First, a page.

territorial or unilateral measures of coercion as a means of exerting pressure on Non- Aligned and other developing countries. They noted that measures such as Helms-Burton Law, D´Amato-Kennedy Acts and other laws related to other issues, constitute flagrant violations of international law, the established principles of the multilateral trading system and the Charter of the United Nations, and called on the international community to take effective action in order to arrest this trend.
Peaceful Settlement of Disputes
The Ministers re-affirmed the need for a renewal of the commitment by the international community to the principles of the non-use or threat of use of force and the peaceful settlement of disputes by the means as envisaged in the United Nations Charter. In this context, the role of the Movement in promoting a just international order would largely depend on its inner strength, cohesion, solidarity and unity. It is therefore incumbent on all Member States to work earnestly towards that end.
Recalling the decisions of the Cartagena Summit to mandate the Co-ordinating Bureau to study further the question of mechanism for peaceful settlement of disputes between the Member Countries, the Ministers urged the Bureau to undertake the study as soon as possible in a transparent manner.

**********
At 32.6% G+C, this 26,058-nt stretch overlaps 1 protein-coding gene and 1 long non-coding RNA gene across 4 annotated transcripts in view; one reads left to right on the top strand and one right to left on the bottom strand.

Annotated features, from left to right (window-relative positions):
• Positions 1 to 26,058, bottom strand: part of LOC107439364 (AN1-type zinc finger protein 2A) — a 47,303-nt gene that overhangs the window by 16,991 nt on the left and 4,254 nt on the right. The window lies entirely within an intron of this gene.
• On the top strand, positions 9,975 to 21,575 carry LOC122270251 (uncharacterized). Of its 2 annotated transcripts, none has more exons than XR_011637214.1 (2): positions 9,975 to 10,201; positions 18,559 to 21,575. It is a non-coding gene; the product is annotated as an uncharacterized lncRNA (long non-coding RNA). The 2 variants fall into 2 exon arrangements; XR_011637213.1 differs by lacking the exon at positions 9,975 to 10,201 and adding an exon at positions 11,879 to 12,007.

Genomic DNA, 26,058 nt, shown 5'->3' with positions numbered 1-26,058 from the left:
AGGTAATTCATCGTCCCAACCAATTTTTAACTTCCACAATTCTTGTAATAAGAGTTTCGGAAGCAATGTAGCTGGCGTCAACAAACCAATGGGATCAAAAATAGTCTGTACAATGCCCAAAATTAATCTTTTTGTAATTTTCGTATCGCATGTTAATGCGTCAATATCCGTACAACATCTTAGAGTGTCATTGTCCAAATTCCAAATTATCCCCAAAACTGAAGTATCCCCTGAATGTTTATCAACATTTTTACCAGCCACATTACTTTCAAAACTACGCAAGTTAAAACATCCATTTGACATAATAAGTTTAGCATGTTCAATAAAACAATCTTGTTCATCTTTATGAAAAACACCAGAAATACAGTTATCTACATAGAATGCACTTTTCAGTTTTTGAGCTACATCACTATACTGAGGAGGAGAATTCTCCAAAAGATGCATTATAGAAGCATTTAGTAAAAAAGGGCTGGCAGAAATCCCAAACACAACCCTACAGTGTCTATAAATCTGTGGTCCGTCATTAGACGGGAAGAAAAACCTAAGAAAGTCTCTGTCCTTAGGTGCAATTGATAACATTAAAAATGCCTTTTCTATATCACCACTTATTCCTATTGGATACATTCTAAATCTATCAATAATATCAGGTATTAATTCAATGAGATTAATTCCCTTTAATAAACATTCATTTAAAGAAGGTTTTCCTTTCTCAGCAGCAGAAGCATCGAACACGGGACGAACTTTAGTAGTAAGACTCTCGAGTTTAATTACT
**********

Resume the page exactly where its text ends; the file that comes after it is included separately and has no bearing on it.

Culture of Peace
The Ministers reiterated the Movement’s support for the Declaration and Programme of Action on the Culture of Peace adopted by the General Assembly on 13 September 1999. They called upon States, Governments, organisations and peoples to promote a culture of peace based on respect for sovereignty and territorial integrity of States; non-interference in internal affairs of States; the right to self-determination; prevention of violence, promotion of non-violence; strict adherence to the principles of international relations enshrined in the Charter of the United Nations and full realisation of the right to development. They further called for the promotion of democracy, justice, tolerance, economic and social development, human rights, gender mainstreaming and the free flow of information and correcting imbalance of such flows to and from developing countries as well as the elimination of racism, racial discrimination, xenophobia and foreign occupation.
The Ministers expressed concern that religious and cultural prejudices, misunderstanding, intolerance and discrimination on the basis of religions or beliefs or different systems of belief undermine the enjoyment of human rights and fundamental freedoms while hindering the promotion of the culture of peace. They affirmed that pluralism, tolerance, and understanding of religious and cultural diversity are essential for peace and harmony. They recognised that acts of prejudice, discrimination, stereotyping, and racial, religious and sectarian profiling are affronts to human dignity and equality, and should not be condoned. Respect for democracy and human rights and the promotion of understanding and tolerance by governments as well as between and among minorities, are central to the promotion and protection of human rights. They affirmed that States are under obligation to ensure the full exercise of human rights and fundamental freedoms without discrimination and full equality before the law and that this would contribute to the culture of peace.